I’ve realized that we are not taking a trip in Cuba, but that Cuba is taking us on a trip and we are all enjoying the ride. The work is incredibly rewarding. The widowed grandmother taking care of her disabled grandson smiles and thanks us profusely. We gain some perspective on our lack of blocks when we are told that the stores don’t even carry water, or that this grandmother has been asking the government for a new bed for years.

Meeting Cubans Face-to-Face
The locals taking care of us share openly their thoughts of the government, and we sit in awe imagining the lives of Cubans in this moment in time. Still, there is something amidst all of this that pulls us in: Our Cuban friends, the cars, the horse-drawn carriages, the delicious pork, the crowded buses that appear to be straight out of the USSR. We are practicing our Spanish and interacting with a lot of Cubans in a way few Americans have.

This is a service program, but we decompress in the heat of the Cuban afternoons and talk about our experiences; we splash at the beach and debrief our days. We play riddles at dinner for hours, and chant, sing, and dance at evening circle. The group is bonding quickly, and we have an amazing group of kids who play along with our games and enjoy being ridiculous with us. Cuba may not have sense or reason, but it is rubbing off on us…and I’m beginning to wonder if sense and reason are overrated.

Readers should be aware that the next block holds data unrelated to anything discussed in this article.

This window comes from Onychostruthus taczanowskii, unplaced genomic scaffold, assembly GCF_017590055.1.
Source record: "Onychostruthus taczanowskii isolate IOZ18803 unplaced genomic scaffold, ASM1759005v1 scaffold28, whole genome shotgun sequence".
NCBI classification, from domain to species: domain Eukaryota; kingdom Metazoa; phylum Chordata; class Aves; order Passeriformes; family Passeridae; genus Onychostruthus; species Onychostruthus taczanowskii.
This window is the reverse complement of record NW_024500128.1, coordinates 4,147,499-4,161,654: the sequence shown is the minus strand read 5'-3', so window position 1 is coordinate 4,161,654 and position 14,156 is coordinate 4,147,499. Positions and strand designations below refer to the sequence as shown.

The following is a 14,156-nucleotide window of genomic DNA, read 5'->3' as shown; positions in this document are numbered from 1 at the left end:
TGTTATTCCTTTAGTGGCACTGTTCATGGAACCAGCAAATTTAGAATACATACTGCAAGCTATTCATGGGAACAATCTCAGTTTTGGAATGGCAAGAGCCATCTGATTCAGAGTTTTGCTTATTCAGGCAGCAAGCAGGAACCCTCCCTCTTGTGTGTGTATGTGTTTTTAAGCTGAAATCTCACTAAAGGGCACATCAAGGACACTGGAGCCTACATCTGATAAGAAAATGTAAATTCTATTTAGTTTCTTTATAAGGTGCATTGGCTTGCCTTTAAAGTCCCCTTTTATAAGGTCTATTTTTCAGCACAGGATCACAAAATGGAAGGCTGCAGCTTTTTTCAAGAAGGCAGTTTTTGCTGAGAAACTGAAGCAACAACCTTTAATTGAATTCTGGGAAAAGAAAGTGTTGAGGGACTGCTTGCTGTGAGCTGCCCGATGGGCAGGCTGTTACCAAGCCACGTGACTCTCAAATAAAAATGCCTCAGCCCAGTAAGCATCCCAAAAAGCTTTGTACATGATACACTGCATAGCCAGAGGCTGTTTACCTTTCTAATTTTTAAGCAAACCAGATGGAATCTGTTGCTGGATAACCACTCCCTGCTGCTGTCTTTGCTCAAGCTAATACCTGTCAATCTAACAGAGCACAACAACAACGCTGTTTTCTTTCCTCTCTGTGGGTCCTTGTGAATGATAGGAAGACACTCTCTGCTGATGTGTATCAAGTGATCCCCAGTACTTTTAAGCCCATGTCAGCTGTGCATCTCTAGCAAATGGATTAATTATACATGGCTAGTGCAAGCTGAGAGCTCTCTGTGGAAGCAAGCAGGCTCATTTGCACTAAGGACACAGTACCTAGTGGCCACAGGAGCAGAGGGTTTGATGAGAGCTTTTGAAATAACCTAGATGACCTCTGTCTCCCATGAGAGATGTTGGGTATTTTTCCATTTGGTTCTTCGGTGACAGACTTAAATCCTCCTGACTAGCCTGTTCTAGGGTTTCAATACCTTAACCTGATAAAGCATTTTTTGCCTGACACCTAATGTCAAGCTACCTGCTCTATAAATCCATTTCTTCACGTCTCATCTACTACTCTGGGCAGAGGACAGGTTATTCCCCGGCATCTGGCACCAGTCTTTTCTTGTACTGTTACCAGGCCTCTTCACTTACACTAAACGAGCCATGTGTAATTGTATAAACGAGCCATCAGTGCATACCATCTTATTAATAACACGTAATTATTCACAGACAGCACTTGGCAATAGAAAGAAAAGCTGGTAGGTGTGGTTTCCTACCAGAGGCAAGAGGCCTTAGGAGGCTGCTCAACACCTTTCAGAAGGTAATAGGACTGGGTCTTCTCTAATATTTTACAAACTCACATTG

Written By ARCC Leader Shannon T.


ARCC Programs has offered summer service & travel programs for teens for over 30 years. With travel programs for teens on six continents, there is something for everyone. Find a summer program on our website or request a catalog today.

Capping Off An Unbelievable Summer Program in Peru

Capping Off An Unbelievable Summer Program in Peru

June 11, 2015
Clear blue skies, intense sun rays, and a cool breeze greet us as we emerge from our communal sleeping quarters in Patabamba, Cusco, Peru. Slight solemn smiles are smeared across our faces. The reality that we were leaving our homey village was combatted by the excitement for our river adventure. Our stay at Patabamba was something we didn’t expect. Upon arrival, we were worried that we would be uncomfortably dirty, painfully underfed, and unable to sleep. But to our surprise, our stomachs were always full, the dirt and grime brought us joy and the mega beds kept us well rested.